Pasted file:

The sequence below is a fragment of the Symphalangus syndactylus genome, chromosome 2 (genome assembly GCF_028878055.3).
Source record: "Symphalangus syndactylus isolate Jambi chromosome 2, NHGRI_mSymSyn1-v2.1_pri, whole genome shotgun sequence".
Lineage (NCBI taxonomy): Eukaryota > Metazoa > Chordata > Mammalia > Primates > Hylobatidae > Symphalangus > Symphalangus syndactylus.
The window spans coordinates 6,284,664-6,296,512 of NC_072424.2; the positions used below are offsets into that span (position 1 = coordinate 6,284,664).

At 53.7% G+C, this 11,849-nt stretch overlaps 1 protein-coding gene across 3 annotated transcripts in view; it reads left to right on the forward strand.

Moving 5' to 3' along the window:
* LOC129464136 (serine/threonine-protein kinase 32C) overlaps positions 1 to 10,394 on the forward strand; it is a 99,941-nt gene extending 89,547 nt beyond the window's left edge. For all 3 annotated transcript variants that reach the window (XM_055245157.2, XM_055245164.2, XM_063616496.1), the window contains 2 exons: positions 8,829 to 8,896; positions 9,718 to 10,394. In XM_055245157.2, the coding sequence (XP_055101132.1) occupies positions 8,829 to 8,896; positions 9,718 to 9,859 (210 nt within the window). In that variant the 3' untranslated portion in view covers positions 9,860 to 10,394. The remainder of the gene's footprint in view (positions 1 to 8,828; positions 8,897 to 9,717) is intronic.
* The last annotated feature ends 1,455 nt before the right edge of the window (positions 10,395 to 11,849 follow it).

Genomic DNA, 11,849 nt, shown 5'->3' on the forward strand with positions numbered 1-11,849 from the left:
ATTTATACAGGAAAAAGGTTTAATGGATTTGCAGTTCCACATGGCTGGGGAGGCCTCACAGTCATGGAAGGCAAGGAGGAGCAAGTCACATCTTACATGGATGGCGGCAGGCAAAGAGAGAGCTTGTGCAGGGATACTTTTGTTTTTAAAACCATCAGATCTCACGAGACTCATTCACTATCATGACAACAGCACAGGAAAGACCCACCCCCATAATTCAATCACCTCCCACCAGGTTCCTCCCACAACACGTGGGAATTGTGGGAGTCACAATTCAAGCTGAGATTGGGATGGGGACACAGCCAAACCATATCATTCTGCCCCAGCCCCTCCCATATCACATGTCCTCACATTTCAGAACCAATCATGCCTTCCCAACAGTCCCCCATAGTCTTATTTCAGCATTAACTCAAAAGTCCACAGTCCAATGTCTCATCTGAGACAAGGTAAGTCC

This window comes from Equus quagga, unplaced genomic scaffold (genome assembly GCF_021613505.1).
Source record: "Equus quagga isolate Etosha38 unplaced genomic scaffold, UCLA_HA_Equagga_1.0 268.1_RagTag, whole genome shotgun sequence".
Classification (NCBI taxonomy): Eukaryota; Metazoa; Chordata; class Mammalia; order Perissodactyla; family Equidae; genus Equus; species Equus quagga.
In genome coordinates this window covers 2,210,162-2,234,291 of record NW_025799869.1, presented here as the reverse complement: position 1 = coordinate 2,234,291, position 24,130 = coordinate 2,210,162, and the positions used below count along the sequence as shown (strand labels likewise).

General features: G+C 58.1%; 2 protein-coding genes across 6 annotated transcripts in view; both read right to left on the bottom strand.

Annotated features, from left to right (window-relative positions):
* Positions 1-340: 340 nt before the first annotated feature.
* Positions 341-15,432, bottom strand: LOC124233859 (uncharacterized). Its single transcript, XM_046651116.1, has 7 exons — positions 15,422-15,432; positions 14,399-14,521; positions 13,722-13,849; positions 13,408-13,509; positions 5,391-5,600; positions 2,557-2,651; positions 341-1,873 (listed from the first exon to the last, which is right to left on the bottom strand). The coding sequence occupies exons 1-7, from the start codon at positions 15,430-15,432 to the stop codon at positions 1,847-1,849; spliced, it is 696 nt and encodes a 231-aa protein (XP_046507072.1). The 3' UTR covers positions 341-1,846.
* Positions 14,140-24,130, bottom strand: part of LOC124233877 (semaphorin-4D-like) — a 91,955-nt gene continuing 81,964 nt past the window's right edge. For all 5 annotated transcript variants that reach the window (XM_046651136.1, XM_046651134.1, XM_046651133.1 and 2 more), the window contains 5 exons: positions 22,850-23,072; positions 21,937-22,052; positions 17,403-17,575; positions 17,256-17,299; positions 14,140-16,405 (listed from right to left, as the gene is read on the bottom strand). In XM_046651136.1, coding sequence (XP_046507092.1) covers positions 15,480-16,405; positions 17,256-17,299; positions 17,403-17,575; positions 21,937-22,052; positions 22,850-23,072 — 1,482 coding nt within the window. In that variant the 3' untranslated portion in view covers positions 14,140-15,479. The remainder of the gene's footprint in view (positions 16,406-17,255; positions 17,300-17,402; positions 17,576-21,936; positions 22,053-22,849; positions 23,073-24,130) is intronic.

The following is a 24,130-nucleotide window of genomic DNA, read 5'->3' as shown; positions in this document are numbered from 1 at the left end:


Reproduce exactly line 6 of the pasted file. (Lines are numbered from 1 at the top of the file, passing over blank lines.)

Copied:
Moving 5' to 3' along the window: